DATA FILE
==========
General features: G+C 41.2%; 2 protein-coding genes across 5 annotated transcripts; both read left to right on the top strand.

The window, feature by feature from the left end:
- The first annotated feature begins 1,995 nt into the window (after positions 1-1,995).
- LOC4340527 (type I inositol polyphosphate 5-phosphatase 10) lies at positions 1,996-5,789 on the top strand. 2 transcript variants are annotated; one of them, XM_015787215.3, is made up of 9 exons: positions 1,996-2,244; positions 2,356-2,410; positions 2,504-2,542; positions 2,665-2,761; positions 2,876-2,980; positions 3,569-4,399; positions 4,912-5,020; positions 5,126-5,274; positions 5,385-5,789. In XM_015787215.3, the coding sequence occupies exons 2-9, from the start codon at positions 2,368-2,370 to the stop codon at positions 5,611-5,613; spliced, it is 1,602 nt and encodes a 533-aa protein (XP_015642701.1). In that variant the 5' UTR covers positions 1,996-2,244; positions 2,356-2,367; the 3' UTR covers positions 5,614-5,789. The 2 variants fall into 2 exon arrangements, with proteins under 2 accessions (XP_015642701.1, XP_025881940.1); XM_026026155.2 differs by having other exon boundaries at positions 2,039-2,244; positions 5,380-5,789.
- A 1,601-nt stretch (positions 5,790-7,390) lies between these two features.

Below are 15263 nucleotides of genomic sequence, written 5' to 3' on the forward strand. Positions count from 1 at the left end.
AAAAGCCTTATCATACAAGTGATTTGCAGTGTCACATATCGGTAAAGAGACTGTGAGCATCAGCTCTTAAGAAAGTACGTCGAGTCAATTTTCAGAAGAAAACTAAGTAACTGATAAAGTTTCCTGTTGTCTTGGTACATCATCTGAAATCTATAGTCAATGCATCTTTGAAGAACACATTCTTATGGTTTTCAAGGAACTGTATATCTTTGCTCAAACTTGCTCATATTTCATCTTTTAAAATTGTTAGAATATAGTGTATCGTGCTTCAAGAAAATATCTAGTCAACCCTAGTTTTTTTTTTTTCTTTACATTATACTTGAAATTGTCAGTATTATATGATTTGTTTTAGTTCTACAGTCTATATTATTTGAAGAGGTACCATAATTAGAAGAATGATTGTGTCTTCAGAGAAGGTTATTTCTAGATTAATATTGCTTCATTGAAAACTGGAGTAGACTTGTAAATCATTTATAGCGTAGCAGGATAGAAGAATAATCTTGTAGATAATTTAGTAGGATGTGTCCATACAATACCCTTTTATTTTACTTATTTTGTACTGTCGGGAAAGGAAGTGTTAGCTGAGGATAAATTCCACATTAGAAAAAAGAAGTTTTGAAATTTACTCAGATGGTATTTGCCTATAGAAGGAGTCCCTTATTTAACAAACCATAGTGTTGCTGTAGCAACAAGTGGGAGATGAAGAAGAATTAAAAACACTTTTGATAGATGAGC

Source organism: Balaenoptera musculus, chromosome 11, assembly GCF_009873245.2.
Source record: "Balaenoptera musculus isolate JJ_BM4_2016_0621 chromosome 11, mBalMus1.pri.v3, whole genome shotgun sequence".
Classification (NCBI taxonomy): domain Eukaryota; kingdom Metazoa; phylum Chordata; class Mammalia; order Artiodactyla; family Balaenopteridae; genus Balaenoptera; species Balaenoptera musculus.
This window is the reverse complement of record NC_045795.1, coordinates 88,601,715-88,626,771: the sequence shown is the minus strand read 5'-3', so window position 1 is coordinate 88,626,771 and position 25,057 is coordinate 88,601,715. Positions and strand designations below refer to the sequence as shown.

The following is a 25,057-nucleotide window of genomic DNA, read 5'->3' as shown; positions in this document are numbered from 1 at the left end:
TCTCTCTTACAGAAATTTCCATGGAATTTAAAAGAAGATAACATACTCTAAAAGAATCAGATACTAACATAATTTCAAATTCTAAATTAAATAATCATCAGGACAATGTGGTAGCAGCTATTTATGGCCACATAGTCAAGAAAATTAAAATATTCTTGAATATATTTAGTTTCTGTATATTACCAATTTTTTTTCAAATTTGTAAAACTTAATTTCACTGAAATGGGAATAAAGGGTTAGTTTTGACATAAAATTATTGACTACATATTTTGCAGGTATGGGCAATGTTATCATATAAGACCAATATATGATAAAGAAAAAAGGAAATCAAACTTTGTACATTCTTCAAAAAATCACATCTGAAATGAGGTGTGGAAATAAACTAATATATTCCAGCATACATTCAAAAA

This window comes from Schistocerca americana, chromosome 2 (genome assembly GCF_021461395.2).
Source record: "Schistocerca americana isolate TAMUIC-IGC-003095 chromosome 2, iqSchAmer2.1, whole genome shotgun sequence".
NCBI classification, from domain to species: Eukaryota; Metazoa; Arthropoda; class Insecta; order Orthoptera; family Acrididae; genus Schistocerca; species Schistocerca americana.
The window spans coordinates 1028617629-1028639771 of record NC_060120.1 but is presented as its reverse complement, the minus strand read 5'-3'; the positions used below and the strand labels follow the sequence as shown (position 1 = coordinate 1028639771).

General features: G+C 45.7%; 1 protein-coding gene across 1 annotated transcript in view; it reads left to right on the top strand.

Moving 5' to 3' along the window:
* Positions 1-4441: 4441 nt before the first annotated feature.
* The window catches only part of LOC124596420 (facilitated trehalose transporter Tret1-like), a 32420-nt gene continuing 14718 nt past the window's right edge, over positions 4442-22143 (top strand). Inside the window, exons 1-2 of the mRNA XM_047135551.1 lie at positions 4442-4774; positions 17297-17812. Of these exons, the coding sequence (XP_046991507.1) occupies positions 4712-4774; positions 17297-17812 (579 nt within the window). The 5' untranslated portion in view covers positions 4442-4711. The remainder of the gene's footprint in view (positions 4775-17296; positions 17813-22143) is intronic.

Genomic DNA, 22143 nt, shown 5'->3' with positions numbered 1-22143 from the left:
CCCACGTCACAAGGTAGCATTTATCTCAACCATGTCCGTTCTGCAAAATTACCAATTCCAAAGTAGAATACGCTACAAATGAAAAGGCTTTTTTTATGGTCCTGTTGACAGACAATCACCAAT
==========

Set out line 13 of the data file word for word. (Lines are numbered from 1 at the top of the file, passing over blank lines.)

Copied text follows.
TCTCTCTTACAGAAATTTCCATGGAATTTAAAAGAAGATAACATACTCTAAAAGAATCAGATACTAACATAATTTCAAATTCTAAATTAAATAATCATCAGGACAATGTGGTAGCAGCTATTTATGGCCACATAGTCAAGAAAATTAAAATATTCTTGAATATATTTAGTTTCTGTATATTACCAATTTTTTTTCAAATTTGTAAAACTTAATTTCACTGAAATGGGAATAAAGGGTTAGTTTTGACATAAAATTATTGACTACATATTTTGCAGGTATGGGCAATGTTATCATATAAGACCAATATATGATAAAGAAAAAAGGAAATCAAACTTTGTACATTCTTCAAAAAATCACATCTGAAATGAGGTGTGGAAATAAACTAATATATTCCAGCATACATTCAAAAA